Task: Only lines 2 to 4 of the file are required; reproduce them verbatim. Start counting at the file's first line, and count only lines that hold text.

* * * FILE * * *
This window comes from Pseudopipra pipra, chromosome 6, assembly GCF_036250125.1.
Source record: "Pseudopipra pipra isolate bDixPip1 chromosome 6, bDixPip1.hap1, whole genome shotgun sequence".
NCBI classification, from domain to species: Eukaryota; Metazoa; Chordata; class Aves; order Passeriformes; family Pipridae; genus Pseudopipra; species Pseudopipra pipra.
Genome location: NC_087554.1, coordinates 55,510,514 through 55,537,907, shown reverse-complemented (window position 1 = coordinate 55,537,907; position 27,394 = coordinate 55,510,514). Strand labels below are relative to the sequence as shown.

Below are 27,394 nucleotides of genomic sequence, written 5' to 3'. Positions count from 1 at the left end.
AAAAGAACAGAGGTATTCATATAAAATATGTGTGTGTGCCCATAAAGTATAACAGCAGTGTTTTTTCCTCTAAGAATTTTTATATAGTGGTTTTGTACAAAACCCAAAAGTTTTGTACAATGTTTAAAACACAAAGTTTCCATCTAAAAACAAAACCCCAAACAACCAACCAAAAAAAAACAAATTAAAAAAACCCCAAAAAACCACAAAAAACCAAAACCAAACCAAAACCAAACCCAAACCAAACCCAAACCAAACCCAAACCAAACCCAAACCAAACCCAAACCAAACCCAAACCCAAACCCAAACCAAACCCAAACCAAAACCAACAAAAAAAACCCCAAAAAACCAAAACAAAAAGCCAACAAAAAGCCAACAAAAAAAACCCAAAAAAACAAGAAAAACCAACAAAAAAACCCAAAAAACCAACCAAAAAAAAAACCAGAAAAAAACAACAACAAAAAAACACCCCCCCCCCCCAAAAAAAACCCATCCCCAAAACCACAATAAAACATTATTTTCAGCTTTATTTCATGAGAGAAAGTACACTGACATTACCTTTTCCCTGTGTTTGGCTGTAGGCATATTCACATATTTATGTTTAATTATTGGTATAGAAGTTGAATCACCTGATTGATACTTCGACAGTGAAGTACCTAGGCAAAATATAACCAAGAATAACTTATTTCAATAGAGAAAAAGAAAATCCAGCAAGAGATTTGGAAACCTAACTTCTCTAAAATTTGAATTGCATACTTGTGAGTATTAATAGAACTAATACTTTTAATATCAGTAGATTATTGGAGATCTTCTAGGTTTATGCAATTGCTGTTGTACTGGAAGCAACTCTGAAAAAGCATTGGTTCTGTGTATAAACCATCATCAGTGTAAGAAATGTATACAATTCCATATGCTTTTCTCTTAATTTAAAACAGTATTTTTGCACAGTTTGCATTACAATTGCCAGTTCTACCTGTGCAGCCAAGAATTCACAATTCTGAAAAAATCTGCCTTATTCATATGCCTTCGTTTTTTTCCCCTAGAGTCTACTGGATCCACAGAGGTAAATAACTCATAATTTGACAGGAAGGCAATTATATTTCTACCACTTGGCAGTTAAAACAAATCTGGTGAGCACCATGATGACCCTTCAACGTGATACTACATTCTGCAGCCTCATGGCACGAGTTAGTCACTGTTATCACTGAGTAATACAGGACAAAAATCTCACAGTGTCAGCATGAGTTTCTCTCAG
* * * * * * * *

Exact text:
Source record: "Pseudopipra pipra isolate bDixPip1 chromosome 6, bDixPip1.hap1, whole genome shotgun sequence".
NCBI classification, from domain to species: Eukaryota; Metazoa; Chordata; class Aves; order Passeriformes; family Pipridae; genus Pseudopipra; species Pseudopipra pipra.
Genome location: NC_087554.1, coordinates 55,510,514 through 55,537,907, shown reverse-complemented (window position 1 = coordinate 55,537,907; position 27,394 = coordinate 55,510,514). Strand labels below are relative to the sequence as shown.